Patricia Cornwell was born on June 9th, 1956 in Miami, Florida. She grew up to becoming the face of a new generation of contemporary American crime writers. Patricia is best known for writing a popular series of novels featuring the heroine Dr. Kay Scarpetta, a medical examiner.
Cornell’s father was one of the leading appellate lawyers in the United States and served as a law clerk to Supreme Court Justice Hugo Black. Patricia suffered a great deal of emotional abuse from her father when he walked out on the family on Christmas Day 1961. She has said, “He was on his deathbed. We knew it was the last time we’d see each other; he grabbed my brother’s hand and mouthed ‘I love you,’ but he never touched me. All he did was write on a legal pad ‘How’s work?'” Cornwell’s mother was hospitalized for depression in Montreat, North Carolina, where the family had moved in 1961. Along with her brothers Jim and John, Cornwell was sent to live in a foster care system. Cornwell attended King College in Bristol, Tennessee, before transferring to Davidson College, where she graduated with a B.A. in English.
Patricia began her career in 1979 with a job at The Charlotte Observer where she covered crime as a reporter. In 1983, she published a biography of her friend, Ruth Bell Graham, A Time for Remembering. For six years after that Cornwell worked as a technical writer and then as a computer analyst at the Office of the Chief Medical Examiner of Virginia. The first installment of her Scarpetta series, Postmortem was published in 1990 after the rejection of three novels she had written prior to this. In addition to the Scarpetta series, Cornwell is also author to the Andy Brazil/Judy Hammer series and Portrait of a Killer – Jack The Ripper, a self-financed search for evidence to support her theory that painter Walter Sickert was Jack the Ripper.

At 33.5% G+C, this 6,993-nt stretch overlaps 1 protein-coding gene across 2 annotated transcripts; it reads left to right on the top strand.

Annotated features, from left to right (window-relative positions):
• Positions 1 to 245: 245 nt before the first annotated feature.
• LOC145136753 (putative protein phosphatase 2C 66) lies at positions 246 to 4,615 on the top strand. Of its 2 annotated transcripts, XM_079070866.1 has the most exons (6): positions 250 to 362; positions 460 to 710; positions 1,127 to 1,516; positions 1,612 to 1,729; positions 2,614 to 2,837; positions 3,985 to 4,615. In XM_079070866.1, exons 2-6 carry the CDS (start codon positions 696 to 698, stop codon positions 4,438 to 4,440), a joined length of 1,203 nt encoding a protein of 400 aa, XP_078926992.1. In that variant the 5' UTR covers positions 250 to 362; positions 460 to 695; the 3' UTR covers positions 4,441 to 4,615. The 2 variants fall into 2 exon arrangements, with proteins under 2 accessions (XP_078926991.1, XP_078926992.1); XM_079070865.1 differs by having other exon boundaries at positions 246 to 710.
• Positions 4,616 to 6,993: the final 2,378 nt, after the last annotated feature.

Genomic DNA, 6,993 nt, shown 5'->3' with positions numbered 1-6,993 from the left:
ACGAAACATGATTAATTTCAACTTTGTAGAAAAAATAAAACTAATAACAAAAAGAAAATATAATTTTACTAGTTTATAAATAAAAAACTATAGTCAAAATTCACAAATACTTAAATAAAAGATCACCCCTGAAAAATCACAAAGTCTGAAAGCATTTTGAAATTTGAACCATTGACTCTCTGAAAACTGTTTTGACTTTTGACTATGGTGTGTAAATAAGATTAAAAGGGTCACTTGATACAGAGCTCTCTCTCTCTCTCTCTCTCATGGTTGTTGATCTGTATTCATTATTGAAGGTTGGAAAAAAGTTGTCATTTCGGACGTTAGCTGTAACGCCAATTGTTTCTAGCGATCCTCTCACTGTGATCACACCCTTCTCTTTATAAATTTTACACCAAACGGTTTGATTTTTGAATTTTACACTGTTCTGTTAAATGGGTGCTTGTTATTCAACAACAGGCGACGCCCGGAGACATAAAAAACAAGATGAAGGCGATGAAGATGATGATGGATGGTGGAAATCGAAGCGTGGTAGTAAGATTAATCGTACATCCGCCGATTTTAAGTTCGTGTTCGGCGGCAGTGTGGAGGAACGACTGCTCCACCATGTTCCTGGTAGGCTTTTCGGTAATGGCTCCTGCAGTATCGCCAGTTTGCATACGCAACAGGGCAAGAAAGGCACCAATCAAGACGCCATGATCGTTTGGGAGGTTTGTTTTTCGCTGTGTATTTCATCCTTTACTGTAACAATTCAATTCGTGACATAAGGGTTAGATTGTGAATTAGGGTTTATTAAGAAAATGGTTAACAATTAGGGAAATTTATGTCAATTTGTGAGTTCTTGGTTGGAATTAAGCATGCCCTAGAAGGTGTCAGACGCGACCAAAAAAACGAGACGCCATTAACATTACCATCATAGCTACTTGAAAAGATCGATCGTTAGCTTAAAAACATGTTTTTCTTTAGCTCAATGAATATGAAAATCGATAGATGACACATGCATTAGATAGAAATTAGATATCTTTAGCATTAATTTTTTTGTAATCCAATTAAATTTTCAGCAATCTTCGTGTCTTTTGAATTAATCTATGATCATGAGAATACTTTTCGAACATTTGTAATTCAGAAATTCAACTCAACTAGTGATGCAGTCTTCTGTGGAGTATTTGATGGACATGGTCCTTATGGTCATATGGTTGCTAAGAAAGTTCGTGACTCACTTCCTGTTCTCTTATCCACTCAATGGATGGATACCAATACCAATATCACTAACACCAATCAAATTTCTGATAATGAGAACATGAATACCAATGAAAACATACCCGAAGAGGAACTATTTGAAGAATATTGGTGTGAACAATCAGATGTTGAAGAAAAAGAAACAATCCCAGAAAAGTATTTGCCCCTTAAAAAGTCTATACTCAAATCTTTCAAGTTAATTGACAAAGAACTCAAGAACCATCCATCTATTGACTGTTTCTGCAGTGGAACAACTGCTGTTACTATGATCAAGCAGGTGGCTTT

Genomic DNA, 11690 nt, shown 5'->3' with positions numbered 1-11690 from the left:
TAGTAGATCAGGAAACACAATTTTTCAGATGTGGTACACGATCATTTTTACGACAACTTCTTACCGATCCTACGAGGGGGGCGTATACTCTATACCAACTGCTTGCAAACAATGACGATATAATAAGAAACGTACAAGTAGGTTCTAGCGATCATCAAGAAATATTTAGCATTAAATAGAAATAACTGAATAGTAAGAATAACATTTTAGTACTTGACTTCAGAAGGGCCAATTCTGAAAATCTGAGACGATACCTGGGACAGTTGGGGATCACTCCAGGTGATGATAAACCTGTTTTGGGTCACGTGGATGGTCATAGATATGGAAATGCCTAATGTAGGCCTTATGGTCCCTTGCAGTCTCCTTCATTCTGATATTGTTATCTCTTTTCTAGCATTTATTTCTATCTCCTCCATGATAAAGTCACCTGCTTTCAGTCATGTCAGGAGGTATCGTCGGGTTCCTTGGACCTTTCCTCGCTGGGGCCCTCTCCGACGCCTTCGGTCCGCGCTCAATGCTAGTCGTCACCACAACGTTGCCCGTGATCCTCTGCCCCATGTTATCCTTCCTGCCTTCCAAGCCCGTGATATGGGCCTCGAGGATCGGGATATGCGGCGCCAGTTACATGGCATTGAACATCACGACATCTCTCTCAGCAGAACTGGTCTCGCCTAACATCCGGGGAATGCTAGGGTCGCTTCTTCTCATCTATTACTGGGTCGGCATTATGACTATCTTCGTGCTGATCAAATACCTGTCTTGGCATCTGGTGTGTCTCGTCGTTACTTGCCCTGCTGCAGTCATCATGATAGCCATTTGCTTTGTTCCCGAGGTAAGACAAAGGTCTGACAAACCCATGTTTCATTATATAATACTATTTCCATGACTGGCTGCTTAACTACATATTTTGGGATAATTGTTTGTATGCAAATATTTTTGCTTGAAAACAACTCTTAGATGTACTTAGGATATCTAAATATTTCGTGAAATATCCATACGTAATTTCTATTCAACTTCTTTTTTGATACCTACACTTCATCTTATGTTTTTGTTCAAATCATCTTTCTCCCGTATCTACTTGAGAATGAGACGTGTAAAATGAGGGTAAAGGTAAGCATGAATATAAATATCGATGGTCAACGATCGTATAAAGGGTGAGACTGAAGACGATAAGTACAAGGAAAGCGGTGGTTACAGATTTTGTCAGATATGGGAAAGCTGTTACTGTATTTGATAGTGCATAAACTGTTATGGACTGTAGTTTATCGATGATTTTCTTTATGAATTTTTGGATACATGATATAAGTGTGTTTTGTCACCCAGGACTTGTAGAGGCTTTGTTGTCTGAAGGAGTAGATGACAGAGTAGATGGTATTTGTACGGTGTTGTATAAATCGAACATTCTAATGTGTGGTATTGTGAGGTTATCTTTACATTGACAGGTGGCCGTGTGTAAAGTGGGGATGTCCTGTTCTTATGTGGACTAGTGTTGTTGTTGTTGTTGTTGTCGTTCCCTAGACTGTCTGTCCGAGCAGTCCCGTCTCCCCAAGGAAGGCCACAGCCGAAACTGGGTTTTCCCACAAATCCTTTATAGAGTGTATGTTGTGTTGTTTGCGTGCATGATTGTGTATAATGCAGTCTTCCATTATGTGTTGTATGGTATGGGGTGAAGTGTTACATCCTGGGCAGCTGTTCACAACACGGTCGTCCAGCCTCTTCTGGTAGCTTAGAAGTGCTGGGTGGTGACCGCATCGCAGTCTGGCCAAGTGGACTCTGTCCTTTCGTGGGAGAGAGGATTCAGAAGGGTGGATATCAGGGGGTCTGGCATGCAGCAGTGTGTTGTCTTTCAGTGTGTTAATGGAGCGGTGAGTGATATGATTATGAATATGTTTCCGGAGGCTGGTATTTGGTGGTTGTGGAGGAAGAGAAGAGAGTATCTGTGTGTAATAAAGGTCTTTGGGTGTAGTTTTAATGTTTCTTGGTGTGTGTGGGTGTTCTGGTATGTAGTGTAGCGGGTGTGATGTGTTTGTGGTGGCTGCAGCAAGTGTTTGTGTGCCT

In 1980, Cornwell married for the first time shortly after graduating from Davidson College. Her first husband, Charles L. Cornwell was one of her English professors and 17 years her senior. Charles later left professorship to become a preacher. Although the marriage ended in separation and then divorce in 1989, Patricia retained her married name. For a brief period of time between 1991 and 1992, Cornwell was involved in an affair with Margo Bennett, a married FBI agent, after meeting her at the Quantico FBI academy, where Cornwell had been doing research for her Scarpetta novels. However, the affair only surfaced in 1996 when Margo Bennett’s estranged husband, FBI agent Gene Bennett, was arrested for and later convicted of the attempted murder of his wife and the abduction of Margo’s church minister, among a host of other charges. Cornwell has denied any responsibility for the incident, calling the affair “very brief”. In 2005, Cornwell married again. Her second husband was Staci Ann Gruber, an instructor of psychiatry at Harvard.
When disclosing about her health issues, Cornwell revealed about her late teenage struggle with anorexia nervosa and depression. Cornwell is also known to suffer from bipolar disorder.